Guilty plea over soldier's death
The Chief of Army, Major General Dave Gawn, is to say he is embarrassed over the lack of professionalism in his force that led to the death of a soldier in a training accident last year, Auckland District Court Judge Stephen O'Driscoll heard today.
The Defence Force has pleaded guilty to negligence over the death of Private Michael Ross, 29, in a training accident last year.
He drowned during an exercise on Lake Moawhango, near Waiouru, on September 25.
Twenty-four members of Ross' family, including his mother, Eileen, and children, were in the court for the hearing. They placed a framed picture of Ross on a court desk.
The hearing was for a health and safety charge laid by the Ministry of Business, Innovation and Employment against the Defence Force in relation to Ross' death.
The maximum penalty for the offence was $250,000, but as Ross was working for the Crown, the fine couldn't be imposed, the court heard.
MBIE counsel Saar Cohen-Ronen said the Defence Force had already made an offer of amends to the family, which would total $240,000. The family have accepted this.
This is made up of $85,000 from an agreement between the army and the family in a restorative justice process.
The family also received $141,000 in army life insurance and $15,000 in funeral and associated expenses.
The Ross family said it was grateful for the transparent process. They were pleased the shortcomings and systemic failures of the Defence Force were acknowledged and accepted by chief of Army Major General Gawn.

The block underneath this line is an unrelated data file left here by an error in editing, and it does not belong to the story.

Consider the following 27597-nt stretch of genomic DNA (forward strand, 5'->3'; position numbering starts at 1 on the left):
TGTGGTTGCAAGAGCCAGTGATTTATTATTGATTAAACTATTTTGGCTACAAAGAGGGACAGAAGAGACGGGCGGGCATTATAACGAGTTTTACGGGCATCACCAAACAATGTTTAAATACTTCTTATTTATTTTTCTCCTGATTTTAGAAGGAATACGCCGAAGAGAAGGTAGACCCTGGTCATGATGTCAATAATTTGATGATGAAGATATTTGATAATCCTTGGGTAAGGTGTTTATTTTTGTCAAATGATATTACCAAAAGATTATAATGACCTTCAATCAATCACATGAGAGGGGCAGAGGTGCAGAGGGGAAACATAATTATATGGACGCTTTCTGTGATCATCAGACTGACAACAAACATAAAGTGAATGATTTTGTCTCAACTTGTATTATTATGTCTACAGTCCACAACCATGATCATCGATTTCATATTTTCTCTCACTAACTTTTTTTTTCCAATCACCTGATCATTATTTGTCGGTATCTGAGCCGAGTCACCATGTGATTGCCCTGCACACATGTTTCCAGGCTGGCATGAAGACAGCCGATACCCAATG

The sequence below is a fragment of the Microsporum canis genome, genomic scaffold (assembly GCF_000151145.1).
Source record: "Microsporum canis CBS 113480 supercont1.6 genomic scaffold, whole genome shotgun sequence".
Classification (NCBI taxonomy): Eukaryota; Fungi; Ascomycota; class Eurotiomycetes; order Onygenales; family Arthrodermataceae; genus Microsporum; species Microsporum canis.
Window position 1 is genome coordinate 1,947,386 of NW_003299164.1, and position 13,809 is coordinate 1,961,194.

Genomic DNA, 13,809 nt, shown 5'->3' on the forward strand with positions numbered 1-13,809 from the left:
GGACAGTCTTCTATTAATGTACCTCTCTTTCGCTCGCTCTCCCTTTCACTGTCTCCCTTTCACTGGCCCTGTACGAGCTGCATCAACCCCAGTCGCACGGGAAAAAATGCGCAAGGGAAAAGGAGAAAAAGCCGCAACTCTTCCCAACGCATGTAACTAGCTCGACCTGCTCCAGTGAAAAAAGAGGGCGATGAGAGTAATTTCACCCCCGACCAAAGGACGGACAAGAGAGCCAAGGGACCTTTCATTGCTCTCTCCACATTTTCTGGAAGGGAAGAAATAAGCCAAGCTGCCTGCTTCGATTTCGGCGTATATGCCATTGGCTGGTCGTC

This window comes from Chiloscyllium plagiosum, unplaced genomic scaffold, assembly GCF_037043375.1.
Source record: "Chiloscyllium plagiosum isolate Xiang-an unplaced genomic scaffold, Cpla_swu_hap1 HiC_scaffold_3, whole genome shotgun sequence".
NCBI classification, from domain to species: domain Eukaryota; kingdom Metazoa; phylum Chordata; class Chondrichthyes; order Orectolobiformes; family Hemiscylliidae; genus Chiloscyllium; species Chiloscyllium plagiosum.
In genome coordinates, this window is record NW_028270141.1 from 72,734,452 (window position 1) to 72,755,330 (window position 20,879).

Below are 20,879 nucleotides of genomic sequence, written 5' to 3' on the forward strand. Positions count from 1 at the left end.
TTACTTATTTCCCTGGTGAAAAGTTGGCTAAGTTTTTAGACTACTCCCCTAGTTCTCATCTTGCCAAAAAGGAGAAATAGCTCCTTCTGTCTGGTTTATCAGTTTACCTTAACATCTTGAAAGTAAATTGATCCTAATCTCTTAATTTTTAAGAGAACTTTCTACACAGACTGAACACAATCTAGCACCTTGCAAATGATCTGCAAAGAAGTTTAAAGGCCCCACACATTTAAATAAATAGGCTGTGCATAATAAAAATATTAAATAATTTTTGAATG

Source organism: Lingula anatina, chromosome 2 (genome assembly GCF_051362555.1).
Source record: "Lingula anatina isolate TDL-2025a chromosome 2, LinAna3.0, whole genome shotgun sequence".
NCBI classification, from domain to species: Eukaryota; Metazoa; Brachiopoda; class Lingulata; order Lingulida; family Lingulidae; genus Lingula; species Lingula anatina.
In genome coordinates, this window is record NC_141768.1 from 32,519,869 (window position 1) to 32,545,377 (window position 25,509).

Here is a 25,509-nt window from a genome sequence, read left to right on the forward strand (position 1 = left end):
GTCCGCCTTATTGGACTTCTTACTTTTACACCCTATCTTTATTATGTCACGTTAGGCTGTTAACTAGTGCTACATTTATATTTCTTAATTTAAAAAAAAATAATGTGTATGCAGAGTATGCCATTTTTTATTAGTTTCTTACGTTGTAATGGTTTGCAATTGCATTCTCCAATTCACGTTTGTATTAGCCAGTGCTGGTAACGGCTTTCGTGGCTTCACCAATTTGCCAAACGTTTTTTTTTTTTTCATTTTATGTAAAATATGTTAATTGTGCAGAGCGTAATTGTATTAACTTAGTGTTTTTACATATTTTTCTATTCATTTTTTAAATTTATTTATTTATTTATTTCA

"And for that we really thank him for and that has enabled us as a whanau to move on and to concentrate more on how we continue to acknowledge and honour not just our whanau member, but all those other families of the other families of the NZDF," Ross family spokesman Charles Hohaia said.
The family hoped that the death of their family member would help prevent more tragedies occurring in the Defence Force.
"We would like to think there were lessons from that and things has been improved. Only time will tell in terms of the implementation of the recommendations of the court of inquiry," he said.
For the army, lawyer Craig Ruane said the Defence Force had taken the event seriously and noted Gawn had taken part in the restorative justice with the family.
The money had been paid to the family already and Gawn would later today issue a statement.
Ruane said Gawn would say that he was embarrassed at the findings of the Court of Appeal and the "lack of professionalism''.
"He felt ashamed and sorrow for the needless loss," Ruane said.
Gawn felt the army had failed every parent who had entrusted their son to them.
In the case's summary of facts, read to the court today by Cohen-Ronen, Ross was said to have died during an exercise with personal flotation devices (PFDs) on the lake.
As they were preparing for the exercise, two soldiers went into the lake to recover some targets and discovered they couldn't stay in the water for longer than 10 seconds.